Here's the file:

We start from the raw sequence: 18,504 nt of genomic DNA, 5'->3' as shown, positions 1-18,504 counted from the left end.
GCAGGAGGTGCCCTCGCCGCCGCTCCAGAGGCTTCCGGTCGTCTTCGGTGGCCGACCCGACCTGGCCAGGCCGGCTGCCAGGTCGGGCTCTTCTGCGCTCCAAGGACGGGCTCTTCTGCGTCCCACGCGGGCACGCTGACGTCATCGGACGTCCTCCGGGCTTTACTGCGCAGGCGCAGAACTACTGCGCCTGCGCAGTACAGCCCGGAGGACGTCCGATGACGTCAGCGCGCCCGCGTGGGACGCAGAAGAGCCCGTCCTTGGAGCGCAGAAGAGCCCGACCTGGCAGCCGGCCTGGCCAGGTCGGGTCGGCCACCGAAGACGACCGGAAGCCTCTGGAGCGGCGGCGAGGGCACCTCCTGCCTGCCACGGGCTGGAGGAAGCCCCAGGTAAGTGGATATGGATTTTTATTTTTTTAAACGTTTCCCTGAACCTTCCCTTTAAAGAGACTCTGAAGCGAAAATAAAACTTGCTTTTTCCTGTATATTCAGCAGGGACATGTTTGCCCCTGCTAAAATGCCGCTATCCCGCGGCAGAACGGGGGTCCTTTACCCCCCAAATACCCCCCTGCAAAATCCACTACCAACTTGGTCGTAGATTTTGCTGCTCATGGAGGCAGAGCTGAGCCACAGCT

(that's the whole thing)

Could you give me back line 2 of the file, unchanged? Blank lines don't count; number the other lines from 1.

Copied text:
GCAGGAGGTGCCCTCGCCGCCGCTCCAGAGGCTTCCGGTCGTCTTCGGTGGCCGACCCGACCTGGCCAGGCCGGCTGCCAGGTCGGGCTCTTCTGCGCTCCAAGGACGGGCTCTTCTGCGTCCCACGCGGGCACGCTGACGTCATCGGACGTCCTCCGGGCTTTACTGCGCAGGCGCAGAACTACTGCGCCTGCGCAGTACAGCCCGGAGGACGTCCGATGACGTCAGCGCGCCCGCGTGGGACGCAGAAGAGCCCGTCCTTGGAGCGCAGAAGAGCCCGACCTGGCAGCCGGCCTGGCCAGGTCGGGTCGGCCACCGAAGACGACCGGAAGCCTCTGGAGCGGCGGCGAGGGCACCTCCTGCCTGCCACGGGCTGGAGGAAGCCCCAGGTAAGTGGATATGGATTTTTATTTTTTTAAACGTTTCCCTGAACCTTCCCTTTAAAGAGACTCTGAAGCGAAAATAAAACTTGCTTTTTCCTGTATATTCAGCAGGGACATGTTTGCCCCTGCTAAAATGCCGCTATCCCGCGGCAGAACGGGGGTCCTTTACCCCCCAAATACCCCCCTGCAAAATCCACTACCAACTTGGTCGTAGATTTTGCTGCTCATGGAGGCAGAGCTGAGCCACAGCT